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Young Royals Lets Love Win in Its Series Finale

The final moments can only be described as a rom-com ending for the ages.
  • Edvin Ryding and Omar Rudberg in Young Royals (Photo: Netflix)
    Edvin Ryding and Omar Rudberg in Young Royals (Photo: Netflix)

    For most of its three-season run, Netflix’s Swedish queer romance Young Royals dealt out as much trauma as it did tenderness. The story of Prince Wilhelm (Edvin Ryding), the spare heir to the Swedish throne and Simon (Omar Rudberg), the scholarship student that steals his heart at a prestigious boarding school, never minced words about the struggle of class disparity, the tragedy of familial loss, the perils of social media (and sex tapes), the wounds of hazing, the sting of betrayal between friends and the political implications of being the next king after your brother dies.

    That last one is relatively unique to Wilhelm’s circumstances, but the rest are the typical landmines dodged or detonated by teenagers across the globe every day. And yet, because they were both queer stories, the series was algorithmically paired with its cozy cousin in the Netflix library, the British-set Heartstopper, with which it shares very little DNA. Where Heartstopper offers swoon-worthy moments at every turn, Young Royals served as a yearning antithesis to that candy-colored world. In reality, it was more akin to the adult themes of HBO’s Euphoria than other current teen series.

    Yet through it all, the burgeoning and oftentimes fraught relationship between Wilhelm and Simon was a North Star for the series, even when it wasn’t always warm and fuzzy. The electricity of first love and sexual exploration was vibrant and passionate between the two young men, which served as a constant when the show’s big moments bore the weight of bigger implications beyond Wilhelm and Simon. For example, in the Season 2 finale, Wilhelm uses a national speech as the reigning heir to come out as gay and confess he was seen in a sex tape with Simon that was vindictively released by his cousin, August (Malte Gårdinger). While his admission led to a sweet rekindling of Wilhelm and Simon’s connection after a season apart, the swirling questions of what it meant for a gay man to sit on the throne immediately put pressure on their relationship.

    Still, fans stuck through the trials and tribulations of Wilhelm and Simon’s courtship, and in the final moments of the series finale, they were rewarded mightily for their loyalty with what can only be described as a rom-com ending for the ages.

    In the penultimate episode, Simon ended their relationship after seeing Wilhelm begin to crack and change under the demands of the crown even before he wore it. Emotionally devastated by the threat of losing Simon forever, Wilhelm steadied himself enough to vocalize to his mother, aka the queen, the fateful but inevitable decision that he did not want to be king. His late brother, Erik, was the born leader, and the earnestly political August will make a fine king in Wilhelm’s sted. Finally released from the burden of ruling, Wilhelm literally flees on foot like a lanky action hero to chase after the car spiriting Simon riding away.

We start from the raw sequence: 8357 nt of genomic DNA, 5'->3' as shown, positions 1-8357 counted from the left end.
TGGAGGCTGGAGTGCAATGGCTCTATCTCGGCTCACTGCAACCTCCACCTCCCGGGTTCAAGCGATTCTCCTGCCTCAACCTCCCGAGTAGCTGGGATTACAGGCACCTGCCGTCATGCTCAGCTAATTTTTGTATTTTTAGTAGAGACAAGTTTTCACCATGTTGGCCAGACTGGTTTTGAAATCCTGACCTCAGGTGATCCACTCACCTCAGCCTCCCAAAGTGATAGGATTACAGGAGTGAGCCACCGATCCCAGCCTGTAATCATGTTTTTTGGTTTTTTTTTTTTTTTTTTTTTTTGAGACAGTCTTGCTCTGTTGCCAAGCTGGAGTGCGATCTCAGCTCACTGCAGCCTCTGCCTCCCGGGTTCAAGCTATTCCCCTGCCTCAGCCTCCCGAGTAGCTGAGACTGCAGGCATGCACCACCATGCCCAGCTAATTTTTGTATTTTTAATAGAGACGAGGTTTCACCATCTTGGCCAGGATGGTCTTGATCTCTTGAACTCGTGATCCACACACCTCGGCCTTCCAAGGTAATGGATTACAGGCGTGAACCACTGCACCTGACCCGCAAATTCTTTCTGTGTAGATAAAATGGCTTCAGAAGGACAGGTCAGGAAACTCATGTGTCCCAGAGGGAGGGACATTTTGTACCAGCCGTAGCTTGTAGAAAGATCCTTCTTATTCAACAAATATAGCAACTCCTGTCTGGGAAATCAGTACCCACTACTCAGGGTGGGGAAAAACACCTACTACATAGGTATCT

His shouting and heavy breathing don’t seem to be enough to capture Simon’s attention, until the car stops in the distance and he steps out. It’s an image even casual romantic movie watchers will recognize. A couple walking in slow motion toward one another in the middle of a road that apparently no one else drives down. Once they are close enough, Wilhelm resolutely tells Simon of his decision while, in the same breath, reassuring him that he didn’t give up the throne for their relationship but rather “my own sake.” They could never work if Wilhelm wasn’t honest about what he wanted and what he didn’t, and he can barely say he wants Simon before they are in each other’s arms.

    As footage of every time they kissed, touched, smiled and stole glances from each other over the previous 18 episodes begins to play, Wilhelm and Simon embrace in a music-swelling, 360-degree-camera-coverage kiss. By far, it is the most extravagant and undeniably sweet moment Young Royals has ever attempted. And most importantly, it is also incredibly welcome.

    For three seasons, Young Royals has put its central couple through the paces of adulthood, even though they are barely on the cusp of it. The series has been a startlingly realistic portrayal of modern adolescence in the face of extraordinary circumstances, but at the end of the day, this is still a love story between two boys still learning who they are in the world. Giving them, and by extension the audience, a chance to live out the rare happy ending that movies have given us and reality too often rips away is a gift for those who have found and will find Young Royals.

    It should not be lost on any viewer that this timeless image of unabashed love is usually shared between a man and a woman at the end of the movie. There are far fewer examples of men standing in these places, let alone two young men getting their moment in the sun.

    Will Wilhelm and Simon last forever? The series seems content with hoping for the best and handing over any further storytelling to the imaginations of its fans. For now, leaving Wilhelm and Simon in each other’s romantic embrace as they ride off into the future is an ending fit for a king — even if he never wore the crown.

    Young Royals Seasons 1-3 are streaming on Netflix. Join the discussion about the show in our forums.

    Hunter Ingram is a TV writer living in North Carolina and watching way too much television. His byline has appeared in Variety, Emmy Magazine, USA Today, and across Gannett's USA Today Network newspapers.

    TOPICS: Young Royals, Netflix, Edvin Ryding, Omar Rudberg, Romantic Comedies, Romantic Dramas, Teen Dramas